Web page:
“I am honored to accept the Sue Nisson Distinguished Service Award for the collaborative nature it represents” said Dominique Raccah. “My philosophy has always been that Sourcebooks publishes authors, not books, and I am excited about creating the next page in publishing’s history – the digital transformation of the book.”

For more information, visit http://chicagobookclinic.org/.

 

About Sue Nisson

Susan Nisson previously worked at Scott Foresman, currently known as Pearson. During her time there, she steered many dynamic changes with diligent work, dedication and commitment. Her unique vision on the industry and the idea that vendors should have a partnership-type relationship complete with workable solutions void of battles led many to seek out and trust her views and opinions.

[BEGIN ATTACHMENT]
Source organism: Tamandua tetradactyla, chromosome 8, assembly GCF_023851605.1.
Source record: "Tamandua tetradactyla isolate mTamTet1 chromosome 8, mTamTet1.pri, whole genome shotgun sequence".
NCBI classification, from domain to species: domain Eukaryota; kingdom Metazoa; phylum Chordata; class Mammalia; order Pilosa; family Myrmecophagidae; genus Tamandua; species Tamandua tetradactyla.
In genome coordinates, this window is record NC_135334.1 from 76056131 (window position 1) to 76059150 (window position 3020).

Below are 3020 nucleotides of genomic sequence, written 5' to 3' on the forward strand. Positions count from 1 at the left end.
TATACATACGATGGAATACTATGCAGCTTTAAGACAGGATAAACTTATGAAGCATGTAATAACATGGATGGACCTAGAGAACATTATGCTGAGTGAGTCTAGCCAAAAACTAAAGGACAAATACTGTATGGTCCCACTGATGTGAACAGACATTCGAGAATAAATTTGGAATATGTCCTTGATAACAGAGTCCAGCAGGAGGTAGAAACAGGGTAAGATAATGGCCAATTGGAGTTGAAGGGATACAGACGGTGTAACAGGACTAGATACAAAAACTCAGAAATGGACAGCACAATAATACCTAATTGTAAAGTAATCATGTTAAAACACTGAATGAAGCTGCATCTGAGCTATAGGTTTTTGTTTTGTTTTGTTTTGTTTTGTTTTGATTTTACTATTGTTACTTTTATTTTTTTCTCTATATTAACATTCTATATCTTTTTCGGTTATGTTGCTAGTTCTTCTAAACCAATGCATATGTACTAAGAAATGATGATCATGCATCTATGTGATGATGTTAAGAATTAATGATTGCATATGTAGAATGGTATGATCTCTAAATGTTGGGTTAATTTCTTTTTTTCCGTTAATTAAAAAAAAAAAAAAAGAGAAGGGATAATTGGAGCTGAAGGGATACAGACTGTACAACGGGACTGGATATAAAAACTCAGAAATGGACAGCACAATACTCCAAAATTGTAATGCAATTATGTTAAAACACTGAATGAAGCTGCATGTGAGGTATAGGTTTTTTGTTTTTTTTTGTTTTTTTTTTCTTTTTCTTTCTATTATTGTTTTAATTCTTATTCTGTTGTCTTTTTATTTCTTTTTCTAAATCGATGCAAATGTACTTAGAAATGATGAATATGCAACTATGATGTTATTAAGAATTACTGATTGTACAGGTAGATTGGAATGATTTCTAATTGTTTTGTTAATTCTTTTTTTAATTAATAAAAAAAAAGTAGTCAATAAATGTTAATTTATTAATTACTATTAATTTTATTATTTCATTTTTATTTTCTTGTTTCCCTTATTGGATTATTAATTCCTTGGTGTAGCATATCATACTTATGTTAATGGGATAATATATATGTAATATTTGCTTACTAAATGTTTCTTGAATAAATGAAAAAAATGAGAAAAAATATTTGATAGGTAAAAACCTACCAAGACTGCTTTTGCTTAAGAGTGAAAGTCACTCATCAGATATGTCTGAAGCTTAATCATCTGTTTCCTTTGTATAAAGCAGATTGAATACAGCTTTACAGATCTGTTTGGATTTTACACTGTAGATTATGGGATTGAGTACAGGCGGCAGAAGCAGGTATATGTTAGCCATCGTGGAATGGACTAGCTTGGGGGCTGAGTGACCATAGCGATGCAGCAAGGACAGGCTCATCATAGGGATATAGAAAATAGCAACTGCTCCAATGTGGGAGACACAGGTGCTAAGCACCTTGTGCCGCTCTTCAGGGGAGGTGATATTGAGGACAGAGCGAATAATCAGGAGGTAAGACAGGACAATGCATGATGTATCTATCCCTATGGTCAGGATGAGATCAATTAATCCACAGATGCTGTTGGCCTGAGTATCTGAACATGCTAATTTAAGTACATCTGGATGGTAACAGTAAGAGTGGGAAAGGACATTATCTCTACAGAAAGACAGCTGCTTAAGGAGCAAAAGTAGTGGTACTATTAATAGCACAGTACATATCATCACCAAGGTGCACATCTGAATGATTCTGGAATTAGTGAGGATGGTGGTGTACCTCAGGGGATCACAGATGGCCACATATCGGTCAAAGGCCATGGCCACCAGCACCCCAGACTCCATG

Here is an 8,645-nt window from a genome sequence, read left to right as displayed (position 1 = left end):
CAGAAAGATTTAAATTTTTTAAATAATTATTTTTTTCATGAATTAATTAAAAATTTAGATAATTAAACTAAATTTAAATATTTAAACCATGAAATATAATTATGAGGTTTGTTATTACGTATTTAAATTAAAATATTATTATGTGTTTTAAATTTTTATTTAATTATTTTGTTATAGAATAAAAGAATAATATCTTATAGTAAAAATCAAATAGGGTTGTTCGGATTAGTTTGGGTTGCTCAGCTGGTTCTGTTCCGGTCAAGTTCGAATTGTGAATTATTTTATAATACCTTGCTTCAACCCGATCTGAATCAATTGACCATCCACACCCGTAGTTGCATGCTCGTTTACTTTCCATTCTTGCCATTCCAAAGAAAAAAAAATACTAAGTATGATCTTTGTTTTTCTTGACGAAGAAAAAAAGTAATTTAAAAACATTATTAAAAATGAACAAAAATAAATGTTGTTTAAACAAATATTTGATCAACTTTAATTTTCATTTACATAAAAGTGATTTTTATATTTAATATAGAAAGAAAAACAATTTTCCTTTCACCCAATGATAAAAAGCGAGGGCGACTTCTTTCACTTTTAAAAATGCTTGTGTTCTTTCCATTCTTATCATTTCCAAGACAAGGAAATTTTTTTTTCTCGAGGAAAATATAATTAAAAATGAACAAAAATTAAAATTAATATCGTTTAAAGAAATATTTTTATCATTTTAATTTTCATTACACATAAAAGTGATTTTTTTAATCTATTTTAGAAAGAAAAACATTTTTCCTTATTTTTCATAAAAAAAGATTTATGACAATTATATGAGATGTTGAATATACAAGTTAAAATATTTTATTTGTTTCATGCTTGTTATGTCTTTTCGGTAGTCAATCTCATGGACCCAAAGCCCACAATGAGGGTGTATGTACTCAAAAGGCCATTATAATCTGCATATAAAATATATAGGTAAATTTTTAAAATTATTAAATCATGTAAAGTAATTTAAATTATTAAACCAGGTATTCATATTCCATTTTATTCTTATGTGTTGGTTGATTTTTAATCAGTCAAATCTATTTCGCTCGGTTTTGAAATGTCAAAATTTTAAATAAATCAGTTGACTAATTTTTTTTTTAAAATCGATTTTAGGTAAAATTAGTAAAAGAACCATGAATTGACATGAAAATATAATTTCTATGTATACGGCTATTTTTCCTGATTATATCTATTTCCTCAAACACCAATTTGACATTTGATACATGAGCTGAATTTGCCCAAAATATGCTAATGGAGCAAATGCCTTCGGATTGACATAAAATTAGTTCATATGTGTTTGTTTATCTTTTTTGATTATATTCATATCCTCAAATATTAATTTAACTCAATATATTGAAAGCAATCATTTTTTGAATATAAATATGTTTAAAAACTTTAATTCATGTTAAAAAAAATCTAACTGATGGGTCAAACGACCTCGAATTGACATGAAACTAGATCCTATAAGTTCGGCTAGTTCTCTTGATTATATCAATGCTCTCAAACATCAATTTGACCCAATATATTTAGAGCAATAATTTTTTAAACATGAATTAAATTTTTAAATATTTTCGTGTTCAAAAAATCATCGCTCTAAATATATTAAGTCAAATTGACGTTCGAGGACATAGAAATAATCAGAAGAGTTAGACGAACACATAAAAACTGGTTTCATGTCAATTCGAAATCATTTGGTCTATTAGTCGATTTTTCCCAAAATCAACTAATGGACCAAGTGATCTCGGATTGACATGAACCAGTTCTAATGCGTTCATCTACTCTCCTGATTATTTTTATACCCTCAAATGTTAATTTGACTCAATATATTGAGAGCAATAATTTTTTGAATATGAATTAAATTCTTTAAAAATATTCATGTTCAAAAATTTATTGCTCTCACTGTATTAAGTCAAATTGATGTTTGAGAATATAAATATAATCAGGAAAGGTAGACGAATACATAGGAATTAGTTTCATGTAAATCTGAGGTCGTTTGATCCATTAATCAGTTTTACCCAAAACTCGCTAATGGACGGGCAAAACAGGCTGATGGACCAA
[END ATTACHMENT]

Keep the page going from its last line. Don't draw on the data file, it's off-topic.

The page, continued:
Sue also encountered various male-related work environment issues and was on the forefront of change during those challenging times. With her open door policy, she became a valuable resource for the Chicago Book Clinic, welcoming industry-related discussions.

After passing away at an early age due to cancer, the CBC decided to rename their service award as the Sue Nisson Distinguished Service Award in her honor. The award recognizes industries and companies who have challenged and persevered in their journey to success.

 

About Chicago Book Clinic

Founded in 1936, the Chicago Book Clinic encourages excellence in publishing by providing a platform for educational, social & professional interaction of our members. Our members are professionals in book and media publishing, printing, editorial, design, and all business aspects of our industry.

 

About Sourcebooks